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Rick Westhead

TSN Senior Correspondent

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How about getting the hockey juices flowing with the Stanley Cup final teams touring Europe for a September series against Europe's top clubs?

As the NHL and the NHL Players' Association work to finalize an agreement to bring back the World Cup of Hockey in September 2016, a tournament of the top eight hockey nations to be held in Montreal and Toronto, officials with the league and players' union are already musing over other plans to spur revenue.

The NHL has rich, long-term TV contracts in both Canada and the U.S. and it generates billions of dollars from corporate sponsorships, ticket sales and merchandise sales. Several NHL team owners told TSN that the league's biggest unrealized source of revenue is income generated from abroad. North America, after all, represents less than five per cent of the world's population.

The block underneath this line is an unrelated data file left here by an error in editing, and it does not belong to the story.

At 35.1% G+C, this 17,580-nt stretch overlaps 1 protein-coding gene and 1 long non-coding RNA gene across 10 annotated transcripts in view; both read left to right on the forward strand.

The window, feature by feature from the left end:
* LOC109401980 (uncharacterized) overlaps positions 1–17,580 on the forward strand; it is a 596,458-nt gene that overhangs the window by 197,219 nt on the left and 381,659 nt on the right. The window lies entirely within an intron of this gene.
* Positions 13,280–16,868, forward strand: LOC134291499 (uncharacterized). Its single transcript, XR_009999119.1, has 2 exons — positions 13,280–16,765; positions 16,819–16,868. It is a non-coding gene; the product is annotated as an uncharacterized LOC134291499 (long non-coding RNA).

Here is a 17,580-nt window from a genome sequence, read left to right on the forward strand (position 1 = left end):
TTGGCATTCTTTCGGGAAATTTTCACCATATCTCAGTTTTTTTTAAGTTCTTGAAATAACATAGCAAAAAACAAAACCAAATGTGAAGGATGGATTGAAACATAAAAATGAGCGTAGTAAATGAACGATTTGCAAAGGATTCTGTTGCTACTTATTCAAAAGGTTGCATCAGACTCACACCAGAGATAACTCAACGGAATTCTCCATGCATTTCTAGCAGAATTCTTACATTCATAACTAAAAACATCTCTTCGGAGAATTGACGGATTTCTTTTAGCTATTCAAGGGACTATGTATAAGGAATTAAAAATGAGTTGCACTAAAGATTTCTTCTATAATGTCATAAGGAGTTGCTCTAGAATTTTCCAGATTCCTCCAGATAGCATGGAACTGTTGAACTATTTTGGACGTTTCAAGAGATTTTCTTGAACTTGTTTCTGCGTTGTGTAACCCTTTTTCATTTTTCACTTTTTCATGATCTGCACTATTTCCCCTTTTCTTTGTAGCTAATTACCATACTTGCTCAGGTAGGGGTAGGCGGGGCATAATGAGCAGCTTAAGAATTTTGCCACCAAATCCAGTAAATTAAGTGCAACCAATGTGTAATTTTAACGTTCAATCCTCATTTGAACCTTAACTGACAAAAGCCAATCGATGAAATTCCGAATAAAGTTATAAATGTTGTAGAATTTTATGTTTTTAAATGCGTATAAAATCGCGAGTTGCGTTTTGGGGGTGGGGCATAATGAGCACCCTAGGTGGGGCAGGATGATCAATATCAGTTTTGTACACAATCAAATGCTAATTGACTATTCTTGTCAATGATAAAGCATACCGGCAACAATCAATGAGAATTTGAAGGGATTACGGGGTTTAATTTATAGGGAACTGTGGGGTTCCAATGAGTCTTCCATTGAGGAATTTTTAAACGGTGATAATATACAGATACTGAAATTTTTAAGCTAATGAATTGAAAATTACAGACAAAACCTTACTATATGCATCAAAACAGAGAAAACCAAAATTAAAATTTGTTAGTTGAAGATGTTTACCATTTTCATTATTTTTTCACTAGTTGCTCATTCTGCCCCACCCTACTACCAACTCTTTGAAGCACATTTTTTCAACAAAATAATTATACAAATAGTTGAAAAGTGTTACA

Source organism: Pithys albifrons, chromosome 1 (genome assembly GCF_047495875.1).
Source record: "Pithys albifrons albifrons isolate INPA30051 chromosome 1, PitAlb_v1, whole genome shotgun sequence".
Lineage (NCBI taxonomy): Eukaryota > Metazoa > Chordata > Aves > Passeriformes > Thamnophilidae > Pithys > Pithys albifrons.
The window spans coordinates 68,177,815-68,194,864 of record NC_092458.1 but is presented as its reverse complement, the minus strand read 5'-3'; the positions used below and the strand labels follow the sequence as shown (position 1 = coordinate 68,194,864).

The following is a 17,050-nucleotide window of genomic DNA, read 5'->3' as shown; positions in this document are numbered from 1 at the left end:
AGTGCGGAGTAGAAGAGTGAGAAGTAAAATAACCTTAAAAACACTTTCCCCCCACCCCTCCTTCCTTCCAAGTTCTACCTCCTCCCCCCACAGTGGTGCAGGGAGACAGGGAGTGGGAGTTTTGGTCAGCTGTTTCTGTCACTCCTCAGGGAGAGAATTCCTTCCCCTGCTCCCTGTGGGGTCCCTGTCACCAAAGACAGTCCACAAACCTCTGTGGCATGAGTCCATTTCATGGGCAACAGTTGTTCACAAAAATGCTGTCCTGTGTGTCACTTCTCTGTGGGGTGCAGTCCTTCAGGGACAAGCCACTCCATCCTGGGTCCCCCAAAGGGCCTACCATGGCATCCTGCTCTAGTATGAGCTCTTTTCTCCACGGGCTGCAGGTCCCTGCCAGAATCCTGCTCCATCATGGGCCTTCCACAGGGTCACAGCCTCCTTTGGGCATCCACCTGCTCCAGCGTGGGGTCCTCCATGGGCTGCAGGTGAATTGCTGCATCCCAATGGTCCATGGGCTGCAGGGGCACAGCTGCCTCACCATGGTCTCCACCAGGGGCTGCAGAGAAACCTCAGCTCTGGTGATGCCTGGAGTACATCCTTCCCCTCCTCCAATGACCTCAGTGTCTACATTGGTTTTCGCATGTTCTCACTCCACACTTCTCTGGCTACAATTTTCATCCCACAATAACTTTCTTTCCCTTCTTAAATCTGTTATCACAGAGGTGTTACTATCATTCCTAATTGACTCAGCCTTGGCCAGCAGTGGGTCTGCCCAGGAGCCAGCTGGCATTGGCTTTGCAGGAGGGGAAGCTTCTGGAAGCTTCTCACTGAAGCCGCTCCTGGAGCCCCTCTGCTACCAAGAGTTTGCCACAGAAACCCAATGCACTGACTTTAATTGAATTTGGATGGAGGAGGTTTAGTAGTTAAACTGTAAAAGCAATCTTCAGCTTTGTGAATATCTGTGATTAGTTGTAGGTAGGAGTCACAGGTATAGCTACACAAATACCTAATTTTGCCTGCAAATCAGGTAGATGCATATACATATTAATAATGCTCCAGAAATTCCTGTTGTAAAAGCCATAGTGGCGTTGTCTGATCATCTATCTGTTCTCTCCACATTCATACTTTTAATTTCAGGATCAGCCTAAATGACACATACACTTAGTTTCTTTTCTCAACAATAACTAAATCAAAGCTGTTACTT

"The timing has never been better for the NHL to look at international rights," said Ken Yaffe, a former executive with the NHL who oversaw the league's international business.

"The NHL has labour stability and media rights stability," said Yaffe, who now runs Yaffe Sports Ventures, a New York sports advisory. "The last World Cup, even at the darkest hour of the league, with the CBA expiring a day after the Canada-Finland game in September 2004, was still a bright light for the sport and generated profitability. Now with the great domestic foothold for the league, what better time to look overseas for new ventures?"